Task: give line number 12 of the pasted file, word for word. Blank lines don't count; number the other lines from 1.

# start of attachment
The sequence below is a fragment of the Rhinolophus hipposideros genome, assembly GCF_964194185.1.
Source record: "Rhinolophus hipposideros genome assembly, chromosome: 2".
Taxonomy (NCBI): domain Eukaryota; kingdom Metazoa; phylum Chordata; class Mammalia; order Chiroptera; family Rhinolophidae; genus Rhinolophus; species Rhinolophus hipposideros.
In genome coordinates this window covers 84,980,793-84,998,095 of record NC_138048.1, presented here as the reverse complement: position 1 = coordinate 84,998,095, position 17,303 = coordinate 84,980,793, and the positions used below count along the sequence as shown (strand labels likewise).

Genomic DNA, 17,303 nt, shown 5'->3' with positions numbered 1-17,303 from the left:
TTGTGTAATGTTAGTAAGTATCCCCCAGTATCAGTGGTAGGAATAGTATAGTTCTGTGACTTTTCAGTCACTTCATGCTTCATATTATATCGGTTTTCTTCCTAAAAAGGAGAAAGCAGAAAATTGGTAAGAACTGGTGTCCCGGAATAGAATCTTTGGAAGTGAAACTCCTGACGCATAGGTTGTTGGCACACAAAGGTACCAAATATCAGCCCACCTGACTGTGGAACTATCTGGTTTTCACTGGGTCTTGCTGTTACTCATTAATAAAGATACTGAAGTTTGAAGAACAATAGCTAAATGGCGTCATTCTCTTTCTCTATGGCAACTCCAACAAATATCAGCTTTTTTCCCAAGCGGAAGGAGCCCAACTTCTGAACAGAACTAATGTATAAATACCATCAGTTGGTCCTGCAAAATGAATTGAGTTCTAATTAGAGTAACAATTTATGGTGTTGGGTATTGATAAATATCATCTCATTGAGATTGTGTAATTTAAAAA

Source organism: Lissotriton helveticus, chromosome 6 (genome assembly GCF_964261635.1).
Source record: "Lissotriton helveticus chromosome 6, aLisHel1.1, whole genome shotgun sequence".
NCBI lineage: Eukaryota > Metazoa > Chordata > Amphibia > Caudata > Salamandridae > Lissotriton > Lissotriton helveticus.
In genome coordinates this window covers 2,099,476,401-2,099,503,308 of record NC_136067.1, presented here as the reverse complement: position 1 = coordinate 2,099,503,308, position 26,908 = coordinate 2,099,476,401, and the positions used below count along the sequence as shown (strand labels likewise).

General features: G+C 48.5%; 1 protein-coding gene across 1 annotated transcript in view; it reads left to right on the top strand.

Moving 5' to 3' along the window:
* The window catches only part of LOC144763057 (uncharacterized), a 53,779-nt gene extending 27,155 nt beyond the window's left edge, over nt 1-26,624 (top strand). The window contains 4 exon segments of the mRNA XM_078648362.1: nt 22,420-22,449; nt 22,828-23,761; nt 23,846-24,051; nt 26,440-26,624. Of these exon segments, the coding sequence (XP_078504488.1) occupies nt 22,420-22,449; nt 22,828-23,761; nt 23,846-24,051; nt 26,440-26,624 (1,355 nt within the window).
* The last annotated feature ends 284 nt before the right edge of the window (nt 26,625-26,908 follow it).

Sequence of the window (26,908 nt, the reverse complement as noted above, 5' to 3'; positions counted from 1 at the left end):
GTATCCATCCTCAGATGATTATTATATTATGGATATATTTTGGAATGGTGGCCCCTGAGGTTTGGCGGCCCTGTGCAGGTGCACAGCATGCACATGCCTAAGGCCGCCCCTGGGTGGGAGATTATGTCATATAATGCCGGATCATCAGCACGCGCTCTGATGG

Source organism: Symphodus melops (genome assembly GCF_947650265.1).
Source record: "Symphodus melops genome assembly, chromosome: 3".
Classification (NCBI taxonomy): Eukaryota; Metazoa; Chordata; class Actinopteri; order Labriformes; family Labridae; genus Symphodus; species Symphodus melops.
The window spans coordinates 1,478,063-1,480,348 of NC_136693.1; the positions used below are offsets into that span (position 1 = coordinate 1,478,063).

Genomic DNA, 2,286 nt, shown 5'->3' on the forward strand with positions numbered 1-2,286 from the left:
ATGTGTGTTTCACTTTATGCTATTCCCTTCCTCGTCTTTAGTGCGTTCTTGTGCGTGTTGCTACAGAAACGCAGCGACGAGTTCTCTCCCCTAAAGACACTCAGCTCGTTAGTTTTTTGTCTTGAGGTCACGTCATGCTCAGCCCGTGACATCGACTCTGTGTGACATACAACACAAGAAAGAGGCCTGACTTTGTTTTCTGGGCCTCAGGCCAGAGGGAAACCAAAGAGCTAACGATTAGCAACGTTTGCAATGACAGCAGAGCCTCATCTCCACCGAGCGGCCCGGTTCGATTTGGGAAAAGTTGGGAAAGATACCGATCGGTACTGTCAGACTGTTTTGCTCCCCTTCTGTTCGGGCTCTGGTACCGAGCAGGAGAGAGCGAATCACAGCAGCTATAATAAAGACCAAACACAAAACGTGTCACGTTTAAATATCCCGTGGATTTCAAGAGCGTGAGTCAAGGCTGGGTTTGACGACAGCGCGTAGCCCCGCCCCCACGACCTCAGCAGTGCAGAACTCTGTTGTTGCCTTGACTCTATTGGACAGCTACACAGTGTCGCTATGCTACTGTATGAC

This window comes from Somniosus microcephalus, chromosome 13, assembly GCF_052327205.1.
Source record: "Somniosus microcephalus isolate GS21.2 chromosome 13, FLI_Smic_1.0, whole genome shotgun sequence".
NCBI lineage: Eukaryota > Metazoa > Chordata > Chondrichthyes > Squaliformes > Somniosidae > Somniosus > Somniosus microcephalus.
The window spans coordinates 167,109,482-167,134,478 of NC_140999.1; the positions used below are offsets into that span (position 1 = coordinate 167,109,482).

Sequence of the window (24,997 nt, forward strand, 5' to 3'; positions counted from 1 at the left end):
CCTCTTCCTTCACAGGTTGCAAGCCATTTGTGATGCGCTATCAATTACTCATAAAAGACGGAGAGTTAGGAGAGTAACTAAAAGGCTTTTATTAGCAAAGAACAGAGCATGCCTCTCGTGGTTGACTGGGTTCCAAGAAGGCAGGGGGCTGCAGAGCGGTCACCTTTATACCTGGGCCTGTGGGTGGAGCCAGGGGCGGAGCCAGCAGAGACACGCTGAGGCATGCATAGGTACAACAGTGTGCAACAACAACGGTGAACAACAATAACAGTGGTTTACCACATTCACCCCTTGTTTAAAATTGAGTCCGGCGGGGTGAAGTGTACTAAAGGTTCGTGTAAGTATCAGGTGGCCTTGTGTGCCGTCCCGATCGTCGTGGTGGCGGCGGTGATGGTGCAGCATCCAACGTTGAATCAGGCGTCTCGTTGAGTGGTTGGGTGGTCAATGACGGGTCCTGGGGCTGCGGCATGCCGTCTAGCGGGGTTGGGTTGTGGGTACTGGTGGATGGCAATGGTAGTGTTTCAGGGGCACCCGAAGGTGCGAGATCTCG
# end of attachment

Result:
Moving 5' to 3' along the window: